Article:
Conclusion: Polyoxometalates are highly potent, nanomolar range inhibitors of the DNA binding activity of the Sox-HMG family. However, binding assays involving a limited subset of structurally diverse polyoxometalates revealed a low selectivity profile against different transcription factor families. Further progress in achieving selectivity and deciphering structure-activity relationship of POMs require the identification of POM binding sites on transcription factors using elaborate approaches like X-ray crystallography and multidimensional NMR. In summary, our report reaffirms that transcription factors are challenging molecular architectures and that future polyoxometalate chemistry must consider further modification strategies, to address the substantial challenges involved in achieving target selectivity.

No MeSH data available.


Related in: MedlinePlus

A heatmap displaying the average residual DNA binding activities of 15 different TFs upon treatment with 125 nM of a panel of inhibitor compounds. The residual DNA binding activity is reported as an average of five independent experiments. Two-dimensional clustering of the residual DNA binding activities was carried out by hierarchical clustering analysis (Euclidean distance). (Red color indicates high inhibition, while yellow color indicates relatively lesser inhibition). Inhibitor compounds are color coded by their POM class. Inset shows typical inhibition profiles of representative TFs namely Sox17, REST and Pax6 upon treatment with Dawson POM K6 [P2Mo18O62] (D1Mo), measured by fluorescence anisotropy.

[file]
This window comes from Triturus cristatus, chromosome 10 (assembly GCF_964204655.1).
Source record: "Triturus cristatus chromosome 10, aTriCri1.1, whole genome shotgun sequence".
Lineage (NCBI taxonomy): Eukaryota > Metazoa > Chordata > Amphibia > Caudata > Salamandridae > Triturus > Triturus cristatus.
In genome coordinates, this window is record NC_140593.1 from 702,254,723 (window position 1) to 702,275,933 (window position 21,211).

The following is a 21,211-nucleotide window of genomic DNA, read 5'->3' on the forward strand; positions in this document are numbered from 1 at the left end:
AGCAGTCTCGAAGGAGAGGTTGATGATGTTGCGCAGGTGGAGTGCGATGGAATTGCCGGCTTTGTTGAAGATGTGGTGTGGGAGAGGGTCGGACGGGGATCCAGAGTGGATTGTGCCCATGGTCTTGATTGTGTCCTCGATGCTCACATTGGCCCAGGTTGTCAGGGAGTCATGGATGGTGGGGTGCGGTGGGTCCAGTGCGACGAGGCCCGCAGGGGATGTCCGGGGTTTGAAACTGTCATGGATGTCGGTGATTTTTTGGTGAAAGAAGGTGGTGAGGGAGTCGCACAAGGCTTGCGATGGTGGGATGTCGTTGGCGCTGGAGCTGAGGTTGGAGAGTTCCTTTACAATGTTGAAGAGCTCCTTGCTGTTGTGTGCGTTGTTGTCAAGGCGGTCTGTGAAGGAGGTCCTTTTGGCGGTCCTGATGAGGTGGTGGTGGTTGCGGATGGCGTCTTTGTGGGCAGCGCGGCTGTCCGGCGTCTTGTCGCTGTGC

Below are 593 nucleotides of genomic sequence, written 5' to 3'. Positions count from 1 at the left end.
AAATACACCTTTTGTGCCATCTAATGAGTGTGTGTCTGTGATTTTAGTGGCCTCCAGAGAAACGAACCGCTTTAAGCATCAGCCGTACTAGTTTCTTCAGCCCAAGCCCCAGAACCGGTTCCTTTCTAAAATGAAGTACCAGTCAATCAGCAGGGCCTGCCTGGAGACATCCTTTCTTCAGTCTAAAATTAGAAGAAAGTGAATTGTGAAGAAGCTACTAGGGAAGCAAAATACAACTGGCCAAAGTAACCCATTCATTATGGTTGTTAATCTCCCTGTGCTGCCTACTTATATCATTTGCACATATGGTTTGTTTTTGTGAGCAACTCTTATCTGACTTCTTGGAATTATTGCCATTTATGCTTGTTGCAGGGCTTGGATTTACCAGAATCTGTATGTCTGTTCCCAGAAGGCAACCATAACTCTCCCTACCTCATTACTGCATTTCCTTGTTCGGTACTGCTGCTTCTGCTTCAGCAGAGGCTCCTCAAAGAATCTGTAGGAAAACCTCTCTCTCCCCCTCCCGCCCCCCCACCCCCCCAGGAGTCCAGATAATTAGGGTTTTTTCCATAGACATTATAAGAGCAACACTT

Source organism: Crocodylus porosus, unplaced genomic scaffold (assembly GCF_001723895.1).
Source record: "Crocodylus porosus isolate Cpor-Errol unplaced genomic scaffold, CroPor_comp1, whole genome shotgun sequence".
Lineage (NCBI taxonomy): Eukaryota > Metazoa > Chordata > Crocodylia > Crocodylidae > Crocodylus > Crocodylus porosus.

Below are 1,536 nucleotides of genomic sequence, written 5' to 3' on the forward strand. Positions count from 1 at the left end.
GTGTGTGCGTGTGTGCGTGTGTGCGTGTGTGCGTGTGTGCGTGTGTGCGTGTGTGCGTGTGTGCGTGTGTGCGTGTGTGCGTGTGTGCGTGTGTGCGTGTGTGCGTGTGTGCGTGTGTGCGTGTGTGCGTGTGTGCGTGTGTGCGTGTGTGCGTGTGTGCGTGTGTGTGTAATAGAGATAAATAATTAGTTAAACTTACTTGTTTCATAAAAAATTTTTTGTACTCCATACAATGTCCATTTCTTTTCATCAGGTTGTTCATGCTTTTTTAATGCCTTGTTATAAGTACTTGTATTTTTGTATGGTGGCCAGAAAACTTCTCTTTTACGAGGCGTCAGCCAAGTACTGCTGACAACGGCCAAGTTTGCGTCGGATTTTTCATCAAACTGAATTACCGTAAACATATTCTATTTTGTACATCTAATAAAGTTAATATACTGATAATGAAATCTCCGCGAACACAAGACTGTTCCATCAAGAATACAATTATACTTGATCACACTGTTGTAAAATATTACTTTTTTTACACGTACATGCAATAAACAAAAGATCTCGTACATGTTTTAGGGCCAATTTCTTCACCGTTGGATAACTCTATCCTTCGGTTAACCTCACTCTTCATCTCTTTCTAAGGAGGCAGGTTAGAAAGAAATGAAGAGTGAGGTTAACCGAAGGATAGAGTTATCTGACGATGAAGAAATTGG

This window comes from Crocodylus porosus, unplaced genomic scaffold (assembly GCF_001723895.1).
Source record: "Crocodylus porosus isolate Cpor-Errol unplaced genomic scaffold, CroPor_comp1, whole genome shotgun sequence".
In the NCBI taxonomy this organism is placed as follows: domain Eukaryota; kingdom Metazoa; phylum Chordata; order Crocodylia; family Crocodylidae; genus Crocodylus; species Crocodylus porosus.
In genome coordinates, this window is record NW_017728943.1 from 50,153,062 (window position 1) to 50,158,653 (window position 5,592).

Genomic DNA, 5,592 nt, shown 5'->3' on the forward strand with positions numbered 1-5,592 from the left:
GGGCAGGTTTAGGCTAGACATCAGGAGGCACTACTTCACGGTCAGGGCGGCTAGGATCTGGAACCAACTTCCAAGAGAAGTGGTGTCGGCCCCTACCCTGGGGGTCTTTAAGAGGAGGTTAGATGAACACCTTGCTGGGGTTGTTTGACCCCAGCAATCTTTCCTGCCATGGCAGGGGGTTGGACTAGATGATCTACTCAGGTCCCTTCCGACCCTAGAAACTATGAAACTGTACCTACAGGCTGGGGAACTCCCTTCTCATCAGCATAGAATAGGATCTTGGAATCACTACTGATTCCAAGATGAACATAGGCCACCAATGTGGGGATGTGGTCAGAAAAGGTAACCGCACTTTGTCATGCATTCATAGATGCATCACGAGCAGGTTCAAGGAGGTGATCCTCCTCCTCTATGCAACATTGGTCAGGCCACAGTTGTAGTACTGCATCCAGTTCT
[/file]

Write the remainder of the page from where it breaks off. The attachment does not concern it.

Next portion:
© Copyright Policy - open-access
Related In: Results  -  Collection

License 1 - License 2
getmorefigures.php?uid=PMC4306199&req=5

Figure 2: A heatmap displaying the average residual DNA binding activities of 15 different TFs upon treatment with 125 nM of a panel of inhibitor compounds. The residual DNA binding activity is reported as an average of five independent experiments. Two-dimensional clustering of the residual DNA binding activities was carried out by hierarchical clustering analysis (Euclidean distance). (Red color indicates high inhibition, while yellow color indicates relatively lesser inhibition). Inhibitor compounds are color coded by their POM class. Inset shows typical inhibition profiles of representative TFs namely Sox17, REST and Pax6 upon treatment with Dawson POM K6 [P2Mo18O62] (D1Mo), measured by fluorescence anisotropy.